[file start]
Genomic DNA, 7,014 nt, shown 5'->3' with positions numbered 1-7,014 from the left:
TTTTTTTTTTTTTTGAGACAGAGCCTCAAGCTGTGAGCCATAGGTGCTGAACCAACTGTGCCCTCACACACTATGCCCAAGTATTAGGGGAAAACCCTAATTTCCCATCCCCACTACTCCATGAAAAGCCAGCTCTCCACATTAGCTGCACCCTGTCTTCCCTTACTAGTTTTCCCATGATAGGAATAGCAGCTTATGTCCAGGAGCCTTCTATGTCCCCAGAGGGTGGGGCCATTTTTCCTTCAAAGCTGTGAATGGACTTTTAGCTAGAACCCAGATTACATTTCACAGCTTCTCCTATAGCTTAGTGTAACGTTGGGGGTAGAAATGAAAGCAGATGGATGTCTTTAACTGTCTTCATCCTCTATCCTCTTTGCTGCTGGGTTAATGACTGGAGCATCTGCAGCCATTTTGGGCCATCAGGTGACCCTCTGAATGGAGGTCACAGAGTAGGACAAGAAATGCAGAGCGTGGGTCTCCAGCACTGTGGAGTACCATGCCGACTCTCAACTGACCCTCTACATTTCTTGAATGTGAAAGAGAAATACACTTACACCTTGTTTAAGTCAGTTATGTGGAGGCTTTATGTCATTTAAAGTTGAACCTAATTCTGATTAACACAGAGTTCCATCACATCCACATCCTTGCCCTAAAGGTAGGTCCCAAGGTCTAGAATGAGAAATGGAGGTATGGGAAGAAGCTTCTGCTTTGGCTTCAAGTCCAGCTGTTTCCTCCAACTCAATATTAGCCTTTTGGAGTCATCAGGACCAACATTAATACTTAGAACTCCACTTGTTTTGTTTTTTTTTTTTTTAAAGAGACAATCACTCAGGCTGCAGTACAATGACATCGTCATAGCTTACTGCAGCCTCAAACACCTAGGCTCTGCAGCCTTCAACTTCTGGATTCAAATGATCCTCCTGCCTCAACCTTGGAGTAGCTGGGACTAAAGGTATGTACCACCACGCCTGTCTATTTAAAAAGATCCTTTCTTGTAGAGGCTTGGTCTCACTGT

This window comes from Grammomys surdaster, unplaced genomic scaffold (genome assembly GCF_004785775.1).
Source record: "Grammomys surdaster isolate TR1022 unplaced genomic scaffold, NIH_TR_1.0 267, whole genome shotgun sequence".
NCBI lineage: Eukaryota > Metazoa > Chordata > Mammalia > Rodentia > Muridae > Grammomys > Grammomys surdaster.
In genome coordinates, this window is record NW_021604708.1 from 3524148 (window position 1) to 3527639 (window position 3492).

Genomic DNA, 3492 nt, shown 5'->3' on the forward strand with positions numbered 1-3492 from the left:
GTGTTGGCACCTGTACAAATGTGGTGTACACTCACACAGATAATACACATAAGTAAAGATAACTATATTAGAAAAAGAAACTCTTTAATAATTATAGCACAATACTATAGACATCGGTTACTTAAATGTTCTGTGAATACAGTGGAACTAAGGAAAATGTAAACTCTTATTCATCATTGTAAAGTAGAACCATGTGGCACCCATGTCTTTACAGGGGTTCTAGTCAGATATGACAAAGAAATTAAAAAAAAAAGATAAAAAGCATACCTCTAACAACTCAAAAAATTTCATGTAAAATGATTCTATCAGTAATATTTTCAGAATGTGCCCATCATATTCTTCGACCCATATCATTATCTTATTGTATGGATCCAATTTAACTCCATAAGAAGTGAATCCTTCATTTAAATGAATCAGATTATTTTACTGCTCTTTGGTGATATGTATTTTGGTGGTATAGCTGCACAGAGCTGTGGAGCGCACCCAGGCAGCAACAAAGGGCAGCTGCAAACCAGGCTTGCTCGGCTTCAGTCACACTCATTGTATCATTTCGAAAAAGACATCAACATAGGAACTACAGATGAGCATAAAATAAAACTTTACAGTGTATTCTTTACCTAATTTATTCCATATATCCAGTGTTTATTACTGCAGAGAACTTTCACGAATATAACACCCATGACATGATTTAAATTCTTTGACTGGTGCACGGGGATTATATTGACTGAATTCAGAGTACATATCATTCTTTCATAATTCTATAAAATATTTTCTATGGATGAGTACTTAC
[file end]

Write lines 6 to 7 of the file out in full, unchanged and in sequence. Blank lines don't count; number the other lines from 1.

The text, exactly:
In genome coordinates, this window is record NW_021604708.1 from 3524148 (window position 1) to 3527639 (window position 3492).

Genomic DNA, 3492 nt, shown 5'->3' on the forward strand with positions numbered 1-3492 from the left: